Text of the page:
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Immune Signaling Gene Expression Exhibits Multiple Temporal Patterns in Influenza Infected Mouse Lung

Vy Lam1, Rosa Gualano2, Jessica Jones2, Michelle Hansen2, Gary Anderson2, and Karen Duca1. (1) Virginia Bioinformatics Institute, Virginia Tech, 1 Washington St., Blacksburg, VA 24061, (2) Department of Pharmacology and CRC for Chronic Inflammatory Diseases, University of Melbourne, Melbourne, Australia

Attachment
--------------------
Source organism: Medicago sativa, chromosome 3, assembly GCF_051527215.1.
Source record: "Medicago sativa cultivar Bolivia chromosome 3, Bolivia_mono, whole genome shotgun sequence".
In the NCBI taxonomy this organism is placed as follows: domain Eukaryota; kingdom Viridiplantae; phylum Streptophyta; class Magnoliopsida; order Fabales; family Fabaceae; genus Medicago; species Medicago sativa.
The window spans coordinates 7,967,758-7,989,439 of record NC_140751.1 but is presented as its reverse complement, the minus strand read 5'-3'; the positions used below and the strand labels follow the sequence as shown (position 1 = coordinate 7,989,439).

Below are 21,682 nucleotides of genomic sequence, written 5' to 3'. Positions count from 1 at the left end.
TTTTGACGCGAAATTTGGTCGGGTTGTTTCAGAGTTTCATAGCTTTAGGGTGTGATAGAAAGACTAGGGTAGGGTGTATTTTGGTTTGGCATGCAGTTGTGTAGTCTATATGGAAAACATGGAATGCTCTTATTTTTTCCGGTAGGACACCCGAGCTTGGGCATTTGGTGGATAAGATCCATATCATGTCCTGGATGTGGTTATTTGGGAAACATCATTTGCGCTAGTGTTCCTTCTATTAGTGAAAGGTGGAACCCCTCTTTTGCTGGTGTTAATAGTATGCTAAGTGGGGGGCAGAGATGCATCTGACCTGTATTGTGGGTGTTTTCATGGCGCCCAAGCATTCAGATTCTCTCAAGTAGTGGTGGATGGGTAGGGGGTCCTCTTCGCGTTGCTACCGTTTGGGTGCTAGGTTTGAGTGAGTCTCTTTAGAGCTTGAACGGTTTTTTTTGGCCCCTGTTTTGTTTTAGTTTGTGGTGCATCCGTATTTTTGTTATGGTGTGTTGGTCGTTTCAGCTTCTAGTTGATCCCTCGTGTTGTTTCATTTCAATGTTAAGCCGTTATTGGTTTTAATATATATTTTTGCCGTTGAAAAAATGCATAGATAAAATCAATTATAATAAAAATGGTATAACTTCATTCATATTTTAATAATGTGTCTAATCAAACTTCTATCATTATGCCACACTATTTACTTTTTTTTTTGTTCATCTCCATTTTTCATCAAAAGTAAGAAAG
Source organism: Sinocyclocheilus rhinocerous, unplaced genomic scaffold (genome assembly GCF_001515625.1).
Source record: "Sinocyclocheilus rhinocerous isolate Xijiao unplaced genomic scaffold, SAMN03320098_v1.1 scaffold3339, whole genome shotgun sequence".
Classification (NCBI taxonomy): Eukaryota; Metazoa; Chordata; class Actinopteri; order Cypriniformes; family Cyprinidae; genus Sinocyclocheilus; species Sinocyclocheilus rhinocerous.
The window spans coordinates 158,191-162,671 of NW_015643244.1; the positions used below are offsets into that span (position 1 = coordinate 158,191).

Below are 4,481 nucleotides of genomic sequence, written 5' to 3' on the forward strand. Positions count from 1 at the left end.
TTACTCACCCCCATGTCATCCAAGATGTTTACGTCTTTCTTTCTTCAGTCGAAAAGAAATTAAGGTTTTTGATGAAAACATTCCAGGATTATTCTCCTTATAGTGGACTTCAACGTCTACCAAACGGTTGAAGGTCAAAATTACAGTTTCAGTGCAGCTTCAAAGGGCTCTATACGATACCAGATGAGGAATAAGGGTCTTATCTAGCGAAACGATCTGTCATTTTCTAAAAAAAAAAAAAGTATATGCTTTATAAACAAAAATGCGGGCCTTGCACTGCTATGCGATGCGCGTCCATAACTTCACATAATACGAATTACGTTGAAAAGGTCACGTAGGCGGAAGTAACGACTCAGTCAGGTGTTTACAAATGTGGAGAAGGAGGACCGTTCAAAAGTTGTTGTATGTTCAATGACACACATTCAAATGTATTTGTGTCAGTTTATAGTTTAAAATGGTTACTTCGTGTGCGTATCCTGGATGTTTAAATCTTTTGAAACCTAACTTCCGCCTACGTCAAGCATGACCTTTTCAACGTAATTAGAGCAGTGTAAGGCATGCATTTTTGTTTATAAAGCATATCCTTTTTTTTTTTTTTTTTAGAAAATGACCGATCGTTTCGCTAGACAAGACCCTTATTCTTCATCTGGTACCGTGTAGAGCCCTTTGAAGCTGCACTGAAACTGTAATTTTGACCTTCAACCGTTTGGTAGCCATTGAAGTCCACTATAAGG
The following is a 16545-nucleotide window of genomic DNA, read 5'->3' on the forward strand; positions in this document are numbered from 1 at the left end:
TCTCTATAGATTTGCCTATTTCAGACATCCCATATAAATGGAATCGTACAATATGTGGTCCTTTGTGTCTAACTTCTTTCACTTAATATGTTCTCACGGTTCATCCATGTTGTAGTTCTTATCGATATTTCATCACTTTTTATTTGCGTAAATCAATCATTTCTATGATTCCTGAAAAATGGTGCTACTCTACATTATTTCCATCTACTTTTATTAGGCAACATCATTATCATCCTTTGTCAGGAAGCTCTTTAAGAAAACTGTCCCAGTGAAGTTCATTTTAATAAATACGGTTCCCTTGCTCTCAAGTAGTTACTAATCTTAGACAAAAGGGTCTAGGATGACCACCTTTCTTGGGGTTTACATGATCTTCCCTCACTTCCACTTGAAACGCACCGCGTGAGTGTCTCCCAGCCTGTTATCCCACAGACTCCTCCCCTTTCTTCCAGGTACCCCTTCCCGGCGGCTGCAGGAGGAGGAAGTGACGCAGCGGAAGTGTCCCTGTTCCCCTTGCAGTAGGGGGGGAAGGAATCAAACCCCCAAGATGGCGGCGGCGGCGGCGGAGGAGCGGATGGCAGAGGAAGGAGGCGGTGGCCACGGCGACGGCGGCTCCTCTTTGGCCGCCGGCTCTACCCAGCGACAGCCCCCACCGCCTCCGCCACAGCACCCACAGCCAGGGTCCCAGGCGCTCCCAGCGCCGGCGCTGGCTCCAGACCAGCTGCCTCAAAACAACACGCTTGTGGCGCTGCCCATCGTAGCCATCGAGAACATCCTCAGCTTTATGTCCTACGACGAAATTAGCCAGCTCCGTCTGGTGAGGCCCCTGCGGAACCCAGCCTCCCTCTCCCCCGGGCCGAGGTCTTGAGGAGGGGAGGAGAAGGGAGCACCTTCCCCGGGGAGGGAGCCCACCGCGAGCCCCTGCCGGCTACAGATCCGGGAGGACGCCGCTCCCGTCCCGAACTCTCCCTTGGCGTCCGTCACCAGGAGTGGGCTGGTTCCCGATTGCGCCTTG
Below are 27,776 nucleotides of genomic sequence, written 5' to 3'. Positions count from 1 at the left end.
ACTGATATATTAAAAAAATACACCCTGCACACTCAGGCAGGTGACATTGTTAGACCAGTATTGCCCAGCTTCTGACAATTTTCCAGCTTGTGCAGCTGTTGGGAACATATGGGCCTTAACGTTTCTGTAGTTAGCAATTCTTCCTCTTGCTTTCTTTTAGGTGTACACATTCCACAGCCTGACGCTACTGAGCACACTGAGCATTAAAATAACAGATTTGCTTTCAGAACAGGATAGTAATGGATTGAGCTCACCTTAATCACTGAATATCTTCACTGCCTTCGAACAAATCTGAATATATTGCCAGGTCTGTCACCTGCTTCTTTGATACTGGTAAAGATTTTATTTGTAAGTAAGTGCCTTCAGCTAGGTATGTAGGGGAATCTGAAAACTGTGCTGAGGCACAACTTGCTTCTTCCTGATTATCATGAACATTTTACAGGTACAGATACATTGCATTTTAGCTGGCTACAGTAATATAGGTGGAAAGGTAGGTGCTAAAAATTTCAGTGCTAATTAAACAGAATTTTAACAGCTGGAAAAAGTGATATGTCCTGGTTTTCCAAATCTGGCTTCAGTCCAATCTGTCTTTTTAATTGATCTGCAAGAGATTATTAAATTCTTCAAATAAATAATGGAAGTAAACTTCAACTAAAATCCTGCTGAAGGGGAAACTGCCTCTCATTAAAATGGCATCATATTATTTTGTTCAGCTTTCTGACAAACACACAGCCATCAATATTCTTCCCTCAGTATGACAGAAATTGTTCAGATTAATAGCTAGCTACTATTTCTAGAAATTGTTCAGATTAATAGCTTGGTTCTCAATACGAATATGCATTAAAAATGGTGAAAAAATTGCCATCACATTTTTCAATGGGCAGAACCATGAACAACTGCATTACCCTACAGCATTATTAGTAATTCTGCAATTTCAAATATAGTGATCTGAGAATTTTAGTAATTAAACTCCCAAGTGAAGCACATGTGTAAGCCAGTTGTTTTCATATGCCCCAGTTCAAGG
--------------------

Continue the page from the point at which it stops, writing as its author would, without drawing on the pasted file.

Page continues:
The cytotoxic activities of activated immune cells are known to contribute to the pathogenesis of influenza infections. These immune cells are activated and recruited into the lungs by a myriad of immune signaling molecules produced by influenza infected cells. To gain insights into the temporal expression dynamics of immune signaling molecules during an influenza infection, we used Affymetrix microarrays to measure the expression levels of genes in whole lung extracts of influenza A infected mice (Memphis/71/H3N1). Mouse lungs were harvested at 6, 20, 30, 48, 72, and 96 hours post infection for RNA extraction followed by microarray analysis using Mouse Genome 430 2.0 Genechips. The data were processed using the EDGE time-course statistical analysis package (Storey et al., 2005, PNAS 102(36): 12837-12842). By setting the false discovery rate, i.e. q value, to be statistically significant at 0.00085 we observed that 995 genes had differential time-course expression profiles in flu infected versus control lungs. Interestingly, the immune signaling and signal transduction genes within this group exhibited dramatically different temporal profiles. Some genes, such as: Ccl5, Ccr2, Cxcl12, Cxcl13, Ifnar2, Il13ra1, Il1b, Il2rg, Il6st, Irf1, Mapk9, Nfkb1, Stat1, Tlr2, Tlr3, and Tnfsf13b, were highly up-regulated (>0.65% of maximum value) by 6 hr post infection and remained so over the course of the experiment. Other genes, such as: Ccl2, Ccl7, Cxcl9, Il17r, Il8bp, Il1rn, Oas2, and Stat2, were not up-regulated until 20 hours. Further, genes such as Ccl3, Ccl4, Ifnb, Mx2, and Oas3, were up-regulated only briefly between 20 and 48 hours. These complex temporal profiles suggest that the production of these signaling molecules and the resulting immune cell functions may also fluctuate dynamically in the lungs. These data are being employed in the development of a mechanistic model to describe the pathology of influenza infections.